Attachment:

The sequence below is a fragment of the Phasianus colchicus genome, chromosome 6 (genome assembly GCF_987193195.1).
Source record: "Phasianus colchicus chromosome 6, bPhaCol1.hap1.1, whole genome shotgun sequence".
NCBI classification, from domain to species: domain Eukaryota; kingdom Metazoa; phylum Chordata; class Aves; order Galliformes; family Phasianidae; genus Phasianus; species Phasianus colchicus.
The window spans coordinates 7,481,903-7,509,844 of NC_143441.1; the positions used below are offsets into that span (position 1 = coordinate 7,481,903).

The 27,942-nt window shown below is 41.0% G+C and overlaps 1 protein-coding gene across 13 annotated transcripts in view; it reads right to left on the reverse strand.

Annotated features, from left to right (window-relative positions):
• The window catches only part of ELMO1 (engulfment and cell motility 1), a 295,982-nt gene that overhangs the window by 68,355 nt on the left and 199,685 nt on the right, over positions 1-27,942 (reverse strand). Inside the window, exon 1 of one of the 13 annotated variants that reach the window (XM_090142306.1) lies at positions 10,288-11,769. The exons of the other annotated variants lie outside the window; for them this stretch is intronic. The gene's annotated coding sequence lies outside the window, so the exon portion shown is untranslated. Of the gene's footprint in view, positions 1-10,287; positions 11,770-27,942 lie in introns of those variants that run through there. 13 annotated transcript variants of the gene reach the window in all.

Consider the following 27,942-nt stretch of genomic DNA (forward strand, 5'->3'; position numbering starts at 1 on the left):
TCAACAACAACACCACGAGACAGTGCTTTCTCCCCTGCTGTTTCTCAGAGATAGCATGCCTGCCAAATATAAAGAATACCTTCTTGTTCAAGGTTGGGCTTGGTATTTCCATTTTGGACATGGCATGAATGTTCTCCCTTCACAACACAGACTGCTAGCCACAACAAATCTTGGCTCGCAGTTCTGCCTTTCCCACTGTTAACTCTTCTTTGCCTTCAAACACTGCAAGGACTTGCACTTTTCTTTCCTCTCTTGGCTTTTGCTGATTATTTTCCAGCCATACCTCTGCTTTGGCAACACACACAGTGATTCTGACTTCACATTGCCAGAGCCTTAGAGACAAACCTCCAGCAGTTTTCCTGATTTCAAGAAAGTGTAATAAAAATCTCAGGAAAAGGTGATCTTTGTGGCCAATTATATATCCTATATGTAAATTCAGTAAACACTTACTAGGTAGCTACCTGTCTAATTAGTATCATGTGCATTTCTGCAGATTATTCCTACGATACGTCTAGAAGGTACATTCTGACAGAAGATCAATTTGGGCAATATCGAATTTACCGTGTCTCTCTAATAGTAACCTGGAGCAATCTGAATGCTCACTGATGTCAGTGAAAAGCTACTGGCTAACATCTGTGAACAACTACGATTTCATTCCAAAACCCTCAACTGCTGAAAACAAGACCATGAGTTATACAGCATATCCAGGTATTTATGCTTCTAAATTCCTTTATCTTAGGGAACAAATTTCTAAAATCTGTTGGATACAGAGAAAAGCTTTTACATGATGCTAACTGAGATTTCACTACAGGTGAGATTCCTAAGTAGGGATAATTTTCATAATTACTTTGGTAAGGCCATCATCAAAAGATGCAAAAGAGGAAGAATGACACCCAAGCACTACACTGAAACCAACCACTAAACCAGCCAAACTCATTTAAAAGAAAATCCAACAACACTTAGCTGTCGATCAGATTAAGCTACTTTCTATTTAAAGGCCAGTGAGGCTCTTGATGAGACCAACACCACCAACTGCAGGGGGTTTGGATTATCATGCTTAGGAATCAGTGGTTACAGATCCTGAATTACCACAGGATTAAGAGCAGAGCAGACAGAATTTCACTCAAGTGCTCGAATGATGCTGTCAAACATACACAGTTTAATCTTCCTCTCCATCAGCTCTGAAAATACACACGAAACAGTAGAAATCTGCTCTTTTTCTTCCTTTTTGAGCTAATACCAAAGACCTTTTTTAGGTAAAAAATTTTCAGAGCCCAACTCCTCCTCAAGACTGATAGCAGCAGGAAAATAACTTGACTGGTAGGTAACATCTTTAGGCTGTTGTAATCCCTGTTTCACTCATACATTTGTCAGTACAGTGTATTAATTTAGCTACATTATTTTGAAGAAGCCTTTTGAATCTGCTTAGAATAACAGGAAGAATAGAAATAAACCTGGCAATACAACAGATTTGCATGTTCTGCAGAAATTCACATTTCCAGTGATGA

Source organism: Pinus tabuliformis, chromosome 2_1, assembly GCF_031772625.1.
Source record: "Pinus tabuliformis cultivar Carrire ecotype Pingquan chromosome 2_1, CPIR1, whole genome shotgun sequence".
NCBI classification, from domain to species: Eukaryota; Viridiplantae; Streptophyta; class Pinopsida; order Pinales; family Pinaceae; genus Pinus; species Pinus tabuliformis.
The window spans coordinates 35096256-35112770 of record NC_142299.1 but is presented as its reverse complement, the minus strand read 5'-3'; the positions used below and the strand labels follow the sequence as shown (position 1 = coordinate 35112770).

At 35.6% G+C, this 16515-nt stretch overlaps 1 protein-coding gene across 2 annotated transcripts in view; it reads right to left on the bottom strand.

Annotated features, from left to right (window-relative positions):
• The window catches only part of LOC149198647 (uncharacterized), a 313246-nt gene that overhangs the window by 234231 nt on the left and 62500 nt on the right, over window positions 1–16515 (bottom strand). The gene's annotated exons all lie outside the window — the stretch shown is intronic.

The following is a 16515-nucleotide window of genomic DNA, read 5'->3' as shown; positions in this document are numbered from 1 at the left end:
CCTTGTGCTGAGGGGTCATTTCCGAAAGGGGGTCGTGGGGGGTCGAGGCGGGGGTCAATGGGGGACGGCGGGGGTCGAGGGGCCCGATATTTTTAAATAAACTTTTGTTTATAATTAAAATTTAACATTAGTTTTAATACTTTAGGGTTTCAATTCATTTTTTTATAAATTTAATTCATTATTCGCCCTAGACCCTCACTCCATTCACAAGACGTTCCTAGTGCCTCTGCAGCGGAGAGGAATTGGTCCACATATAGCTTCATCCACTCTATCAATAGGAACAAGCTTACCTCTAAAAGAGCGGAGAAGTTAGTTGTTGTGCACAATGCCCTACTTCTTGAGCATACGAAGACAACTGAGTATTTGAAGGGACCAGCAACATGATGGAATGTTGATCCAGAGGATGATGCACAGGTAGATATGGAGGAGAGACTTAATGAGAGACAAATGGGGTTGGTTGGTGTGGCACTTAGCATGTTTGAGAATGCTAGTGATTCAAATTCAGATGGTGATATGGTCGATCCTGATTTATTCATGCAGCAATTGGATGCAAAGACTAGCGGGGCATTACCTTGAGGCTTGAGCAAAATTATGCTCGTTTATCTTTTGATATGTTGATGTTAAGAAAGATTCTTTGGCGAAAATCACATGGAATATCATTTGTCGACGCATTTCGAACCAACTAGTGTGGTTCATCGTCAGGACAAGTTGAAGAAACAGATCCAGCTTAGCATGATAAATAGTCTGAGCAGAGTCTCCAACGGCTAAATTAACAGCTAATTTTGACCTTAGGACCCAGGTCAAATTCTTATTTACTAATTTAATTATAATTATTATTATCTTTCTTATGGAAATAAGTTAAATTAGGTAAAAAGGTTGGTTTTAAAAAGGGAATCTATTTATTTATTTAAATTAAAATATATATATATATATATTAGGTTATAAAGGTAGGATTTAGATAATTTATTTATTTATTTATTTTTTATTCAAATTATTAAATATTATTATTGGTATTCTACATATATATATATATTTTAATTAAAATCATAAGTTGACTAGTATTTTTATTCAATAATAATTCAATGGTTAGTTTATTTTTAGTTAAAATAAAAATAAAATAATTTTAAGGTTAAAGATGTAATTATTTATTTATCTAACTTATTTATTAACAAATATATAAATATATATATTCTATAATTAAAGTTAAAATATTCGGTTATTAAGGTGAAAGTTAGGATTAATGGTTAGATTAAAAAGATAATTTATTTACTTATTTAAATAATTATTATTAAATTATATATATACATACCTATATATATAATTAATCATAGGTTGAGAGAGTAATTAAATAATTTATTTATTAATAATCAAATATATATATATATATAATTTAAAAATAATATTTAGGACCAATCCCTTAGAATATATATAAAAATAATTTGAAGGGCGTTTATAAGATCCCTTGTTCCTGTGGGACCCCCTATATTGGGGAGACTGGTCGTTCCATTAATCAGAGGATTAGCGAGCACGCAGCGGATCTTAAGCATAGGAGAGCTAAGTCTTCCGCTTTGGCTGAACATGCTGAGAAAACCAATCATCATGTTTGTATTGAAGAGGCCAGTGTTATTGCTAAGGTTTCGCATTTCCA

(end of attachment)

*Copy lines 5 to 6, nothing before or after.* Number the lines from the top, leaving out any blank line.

The 27,942-nt window shown below is 41.0% G+C and overlaps 1 protein-coding gene across 13 annotated transcripts in view; it reads right to left on the reverse strand.

Annotated features, from left to right (window-relative positions):